A studio for bird study

Tag: chicks

The First Gyrfalcon Nestlings

by Bryce W. Robinson

Gyrfalcon Nestlings

I’d like to share this image I was privy to while conducting some work in a Gyrfalcon nest yesterday morning. The earliest nesting Gyrfalcons have young chicks at the moment, which is good news for my study. I remember seeing these four a few weeks ago, when they were just eggs. I’ve seen eggs turn into birds many times, and will again and again, but I’ll always pause in wonder and amazement at the process. And the Gyrfalcon beat goes on…



New to the World, The Pectoral Sandpiper

by Bryce W. Robinson

IMG_7083 copy

I know I’ve promised photos of the chicks I’ve seen on the tundra, and have yet to share anything. I’ll admit, photographing these little things is a lot more challenging than I had imagined. They seem to never stop moving, and if you don’t keep a keen eye trained to them at all times, they hunker under some grass, no longer to be seen.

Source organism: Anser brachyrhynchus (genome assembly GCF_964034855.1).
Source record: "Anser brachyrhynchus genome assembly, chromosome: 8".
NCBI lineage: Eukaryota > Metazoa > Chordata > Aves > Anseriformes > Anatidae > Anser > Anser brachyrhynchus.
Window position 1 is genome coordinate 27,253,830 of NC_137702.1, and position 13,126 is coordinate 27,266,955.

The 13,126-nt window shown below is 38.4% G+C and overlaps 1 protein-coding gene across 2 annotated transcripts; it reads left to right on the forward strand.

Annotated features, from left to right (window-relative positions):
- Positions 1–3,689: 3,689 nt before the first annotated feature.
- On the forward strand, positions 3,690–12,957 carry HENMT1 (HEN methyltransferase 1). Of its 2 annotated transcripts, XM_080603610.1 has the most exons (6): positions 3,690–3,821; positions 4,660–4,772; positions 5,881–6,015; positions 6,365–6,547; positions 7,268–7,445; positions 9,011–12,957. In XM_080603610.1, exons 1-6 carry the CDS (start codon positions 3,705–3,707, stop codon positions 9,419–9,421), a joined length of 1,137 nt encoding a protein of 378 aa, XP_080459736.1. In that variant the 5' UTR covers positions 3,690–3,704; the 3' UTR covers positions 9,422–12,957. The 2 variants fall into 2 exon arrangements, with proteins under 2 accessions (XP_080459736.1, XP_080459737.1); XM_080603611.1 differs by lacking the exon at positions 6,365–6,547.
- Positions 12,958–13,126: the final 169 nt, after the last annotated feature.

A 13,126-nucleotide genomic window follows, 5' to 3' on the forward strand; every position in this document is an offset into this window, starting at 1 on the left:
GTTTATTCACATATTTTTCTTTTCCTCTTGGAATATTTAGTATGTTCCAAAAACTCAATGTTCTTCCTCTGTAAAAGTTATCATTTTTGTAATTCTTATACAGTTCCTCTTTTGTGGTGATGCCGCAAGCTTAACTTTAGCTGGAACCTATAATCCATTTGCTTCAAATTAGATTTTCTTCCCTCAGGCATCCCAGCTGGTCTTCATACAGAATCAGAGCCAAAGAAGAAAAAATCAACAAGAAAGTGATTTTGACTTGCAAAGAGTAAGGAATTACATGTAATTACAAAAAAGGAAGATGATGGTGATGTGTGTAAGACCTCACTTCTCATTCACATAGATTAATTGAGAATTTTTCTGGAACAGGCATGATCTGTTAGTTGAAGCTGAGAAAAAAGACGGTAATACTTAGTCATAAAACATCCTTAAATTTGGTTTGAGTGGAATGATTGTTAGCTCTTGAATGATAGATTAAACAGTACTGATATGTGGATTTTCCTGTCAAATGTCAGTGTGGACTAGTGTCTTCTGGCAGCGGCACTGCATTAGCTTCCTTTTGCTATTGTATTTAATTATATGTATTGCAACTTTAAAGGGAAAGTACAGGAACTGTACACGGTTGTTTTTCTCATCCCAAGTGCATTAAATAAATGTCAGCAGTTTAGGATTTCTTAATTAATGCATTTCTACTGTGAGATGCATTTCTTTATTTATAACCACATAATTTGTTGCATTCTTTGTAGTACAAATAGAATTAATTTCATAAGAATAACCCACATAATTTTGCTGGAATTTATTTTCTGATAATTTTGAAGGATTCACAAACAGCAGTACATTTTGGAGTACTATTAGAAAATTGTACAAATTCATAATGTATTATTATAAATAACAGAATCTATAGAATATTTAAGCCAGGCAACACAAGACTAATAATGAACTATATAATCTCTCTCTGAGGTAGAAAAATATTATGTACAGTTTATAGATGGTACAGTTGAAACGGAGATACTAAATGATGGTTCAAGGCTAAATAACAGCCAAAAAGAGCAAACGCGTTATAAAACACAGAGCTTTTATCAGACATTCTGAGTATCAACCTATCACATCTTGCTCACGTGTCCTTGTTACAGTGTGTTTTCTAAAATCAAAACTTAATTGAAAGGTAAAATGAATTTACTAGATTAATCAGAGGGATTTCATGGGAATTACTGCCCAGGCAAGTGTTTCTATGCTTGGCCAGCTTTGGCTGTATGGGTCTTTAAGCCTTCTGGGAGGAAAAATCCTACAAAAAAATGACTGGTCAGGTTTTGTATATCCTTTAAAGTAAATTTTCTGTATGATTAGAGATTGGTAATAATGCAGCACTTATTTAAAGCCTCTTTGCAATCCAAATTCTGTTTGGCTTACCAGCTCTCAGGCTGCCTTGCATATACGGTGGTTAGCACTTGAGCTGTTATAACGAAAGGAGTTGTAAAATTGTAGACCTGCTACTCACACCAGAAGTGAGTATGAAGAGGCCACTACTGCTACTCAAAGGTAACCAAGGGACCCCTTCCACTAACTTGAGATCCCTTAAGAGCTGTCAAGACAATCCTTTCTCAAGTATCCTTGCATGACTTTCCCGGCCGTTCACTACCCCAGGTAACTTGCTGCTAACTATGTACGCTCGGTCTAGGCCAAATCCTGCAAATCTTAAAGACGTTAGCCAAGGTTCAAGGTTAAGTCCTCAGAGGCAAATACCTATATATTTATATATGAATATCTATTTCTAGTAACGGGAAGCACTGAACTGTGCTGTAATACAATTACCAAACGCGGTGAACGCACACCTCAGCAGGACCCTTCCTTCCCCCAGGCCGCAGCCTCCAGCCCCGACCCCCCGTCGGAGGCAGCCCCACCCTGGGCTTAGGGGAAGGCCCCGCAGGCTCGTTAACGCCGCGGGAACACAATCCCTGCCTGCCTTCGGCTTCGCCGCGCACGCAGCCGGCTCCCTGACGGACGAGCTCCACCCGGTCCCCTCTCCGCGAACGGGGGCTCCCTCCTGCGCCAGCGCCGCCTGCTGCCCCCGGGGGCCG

I have had a bit of luck, mainly with chicks that are a bit older. One thing I like about looking at lone chicks, is the exercise of identifying the bird. It is a bit tricky, but it forces you to pay attention to certain helpful traits, and ignore body plumage altogether. The first thing I noticed about the young Pectoral Sandpiper pictured above, is the distinctive bill. Pale at the base, dark at the tip, with a slight down curve, thinning at the end. Obviously a Pec!


Buff-breasted Sandpiper at Nest

by Bryce W. Robinson

I returned to the nest today to make sure the chicks made it into the world alright, and this is what I found.